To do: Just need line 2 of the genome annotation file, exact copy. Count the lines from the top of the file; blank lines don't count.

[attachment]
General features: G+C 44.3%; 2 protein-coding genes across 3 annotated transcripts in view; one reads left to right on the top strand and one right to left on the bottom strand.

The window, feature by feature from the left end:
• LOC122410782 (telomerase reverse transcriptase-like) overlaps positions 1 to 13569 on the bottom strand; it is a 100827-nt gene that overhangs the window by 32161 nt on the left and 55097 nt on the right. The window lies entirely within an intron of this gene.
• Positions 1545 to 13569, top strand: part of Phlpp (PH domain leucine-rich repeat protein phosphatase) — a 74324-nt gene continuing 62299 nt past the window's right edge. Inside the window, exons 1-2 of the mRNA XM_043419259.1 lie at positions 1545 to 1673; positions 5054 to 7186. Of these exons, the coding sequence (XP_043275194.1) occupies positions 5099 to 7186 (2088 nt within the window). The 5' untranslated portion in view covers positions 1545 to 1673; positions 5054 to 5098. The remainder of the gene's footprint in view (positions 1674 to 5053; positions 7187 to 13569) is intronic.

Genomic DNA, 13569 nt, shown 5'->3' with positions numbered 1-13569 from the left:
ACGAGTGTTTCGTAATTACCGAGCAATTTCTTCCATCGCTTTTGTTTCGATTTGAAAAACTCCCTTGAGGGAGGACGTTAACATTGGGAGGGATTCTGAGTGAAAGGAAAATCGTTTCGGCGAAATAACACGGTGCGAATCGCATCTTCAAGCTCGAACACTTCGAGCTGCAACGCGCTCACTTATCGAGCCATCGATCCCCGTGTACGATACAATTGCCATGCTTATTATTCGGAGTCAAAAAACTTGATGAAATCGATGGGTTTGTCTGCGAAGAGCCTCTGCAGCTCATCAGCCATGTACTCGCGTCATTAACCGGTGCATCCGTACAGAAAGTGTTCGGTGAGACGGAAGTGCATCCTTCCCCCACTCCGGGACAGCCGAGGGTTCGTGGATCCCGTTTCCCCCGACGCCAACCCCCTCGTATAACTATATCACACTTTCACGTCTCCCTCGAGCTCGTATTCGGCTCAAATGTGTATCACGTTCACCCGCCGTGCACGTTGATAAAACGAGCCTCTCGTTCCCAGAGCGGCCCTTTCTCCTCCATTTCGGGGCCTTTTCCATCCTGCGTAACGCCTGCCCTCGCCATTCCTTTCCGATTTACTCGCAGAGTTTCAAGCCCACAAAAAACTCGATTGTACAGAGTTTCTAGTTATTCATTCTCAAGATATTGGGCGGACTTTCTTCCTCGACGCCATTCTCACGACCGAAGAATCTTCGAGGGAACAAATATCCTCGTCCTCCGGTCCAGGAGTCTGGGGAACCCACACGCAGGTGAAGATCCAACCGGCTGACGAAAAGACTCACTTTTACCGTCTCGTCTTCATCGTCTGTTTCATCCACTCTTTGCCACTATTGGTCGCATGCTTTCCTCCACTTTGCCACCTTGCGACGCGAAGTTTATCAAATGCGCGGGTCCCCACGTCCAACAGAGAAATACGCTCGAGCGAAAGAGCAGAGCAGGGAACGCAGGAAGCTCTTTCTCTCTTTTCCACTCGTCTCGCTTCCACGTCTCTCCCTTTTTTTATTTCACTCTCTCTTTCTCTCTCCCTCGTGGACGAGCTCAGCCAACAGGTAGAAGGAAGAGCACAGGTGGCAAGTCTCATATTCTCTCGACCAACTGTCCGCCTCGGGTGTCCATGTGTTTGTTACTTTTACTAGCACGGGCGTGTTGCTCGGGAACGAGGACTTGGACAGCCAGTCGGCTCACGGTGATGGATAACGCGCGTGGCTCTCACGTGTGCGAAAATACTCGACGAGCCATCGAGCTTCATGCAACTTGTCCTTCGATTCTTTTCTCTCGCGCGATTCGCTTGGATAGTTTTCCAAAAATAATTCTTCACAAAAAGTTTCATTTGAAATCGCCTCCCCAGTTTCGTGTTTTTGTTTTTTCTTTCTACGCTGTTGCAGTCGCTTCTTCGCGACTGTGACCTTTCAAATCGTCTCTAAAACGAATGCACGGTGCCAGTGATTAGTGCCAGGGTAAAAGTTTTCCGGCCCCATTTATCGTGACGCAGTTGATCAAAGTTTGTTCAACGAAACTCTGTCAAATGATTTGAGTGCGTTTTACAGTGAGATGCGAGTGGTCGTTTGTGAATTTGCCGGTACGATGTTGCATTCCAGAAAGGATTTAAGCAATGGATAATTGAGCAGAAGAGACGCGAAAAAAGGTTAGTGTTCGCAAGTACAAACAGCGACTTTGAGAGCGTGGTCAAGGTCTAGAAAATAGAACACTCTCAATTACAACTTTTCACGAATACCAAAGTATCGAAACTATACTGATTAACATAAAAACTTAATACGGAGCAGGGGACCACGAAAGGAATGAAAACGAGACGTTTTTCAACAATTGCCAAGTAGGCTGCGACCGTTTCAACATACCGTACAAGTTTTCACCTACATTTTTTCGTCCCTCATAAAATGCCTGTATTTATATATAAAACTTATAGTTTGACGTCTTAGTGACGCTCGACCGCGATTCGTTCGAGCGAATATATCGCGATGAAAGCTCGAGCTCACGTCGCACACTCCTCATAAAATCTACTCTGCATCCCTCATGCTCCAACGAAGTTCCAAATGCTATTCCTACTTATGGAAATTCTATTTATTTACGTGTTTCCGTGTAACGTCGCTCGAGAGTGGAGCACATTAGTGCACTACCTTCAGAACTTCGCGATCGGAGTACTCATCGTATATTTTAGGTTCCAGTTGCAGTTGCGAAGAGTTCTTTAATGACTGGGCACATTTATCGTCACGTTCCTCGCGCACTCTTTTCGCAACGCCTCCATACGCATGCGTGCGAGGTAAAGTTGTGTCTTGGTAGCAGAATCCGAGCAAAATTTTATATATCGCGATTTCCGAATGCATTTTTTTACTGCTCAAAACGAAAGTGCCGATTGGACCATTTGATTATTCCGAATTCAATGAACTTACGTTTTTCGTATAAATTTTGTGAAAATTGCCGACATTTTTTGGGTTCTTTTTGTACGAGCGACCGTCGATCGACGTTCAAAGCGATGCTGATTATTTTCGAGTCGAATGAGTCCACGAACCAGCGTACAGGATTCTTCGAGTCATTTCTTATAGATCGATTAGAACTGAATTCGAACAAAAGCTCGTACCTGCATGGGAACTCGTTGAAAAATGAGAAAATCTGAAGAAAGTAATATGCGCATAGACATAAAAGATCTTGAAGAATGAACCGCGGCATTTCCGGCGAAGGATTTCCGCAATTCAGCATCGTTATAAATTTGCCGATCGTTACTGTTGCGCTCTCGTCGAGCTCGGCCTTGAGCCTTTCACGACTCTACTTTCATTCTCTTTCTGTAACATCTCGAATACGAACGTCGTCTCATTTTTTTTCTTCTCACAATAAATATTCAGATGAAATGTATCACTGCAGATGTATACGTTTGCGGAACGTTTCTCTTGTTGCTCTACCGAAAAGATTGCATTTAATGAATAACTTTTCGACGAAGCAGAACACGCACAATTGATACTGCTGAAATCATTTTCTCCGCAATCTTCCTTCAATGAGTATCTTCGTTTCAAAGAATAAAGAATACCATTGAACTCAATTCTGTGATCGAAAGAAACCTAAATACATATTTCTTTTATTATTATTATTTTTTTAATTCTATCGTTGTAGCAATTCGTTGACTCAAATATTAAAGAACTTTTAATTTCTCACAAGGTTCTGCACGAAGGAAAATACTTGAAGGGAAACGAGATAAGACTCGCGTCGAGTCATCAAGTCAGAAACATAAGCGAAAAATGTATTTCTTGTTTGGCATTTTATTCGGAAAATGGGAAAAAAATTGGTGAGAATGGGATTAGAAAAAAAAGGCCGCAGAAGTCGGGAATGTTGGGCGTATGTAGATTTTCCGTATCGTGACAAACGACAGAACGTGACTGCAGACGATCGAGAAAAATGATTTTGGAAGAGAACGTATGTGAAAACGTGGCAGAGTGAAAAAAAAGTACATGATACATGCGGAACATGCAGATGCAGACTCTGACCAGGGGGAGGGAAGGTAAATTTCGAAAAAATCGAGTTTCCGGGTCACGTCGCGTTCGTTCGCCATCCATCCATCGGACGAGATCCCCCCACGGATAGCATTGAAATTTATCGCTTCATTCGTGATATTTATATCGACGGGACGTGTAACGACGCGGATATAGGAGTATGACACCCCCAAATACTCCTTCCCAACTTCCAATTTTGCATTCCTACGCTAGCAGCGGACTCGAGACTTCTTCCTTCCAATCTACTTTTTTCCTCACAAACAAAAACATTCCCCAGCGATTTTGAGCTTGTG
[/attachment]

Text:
The window, feature by feature from the left end: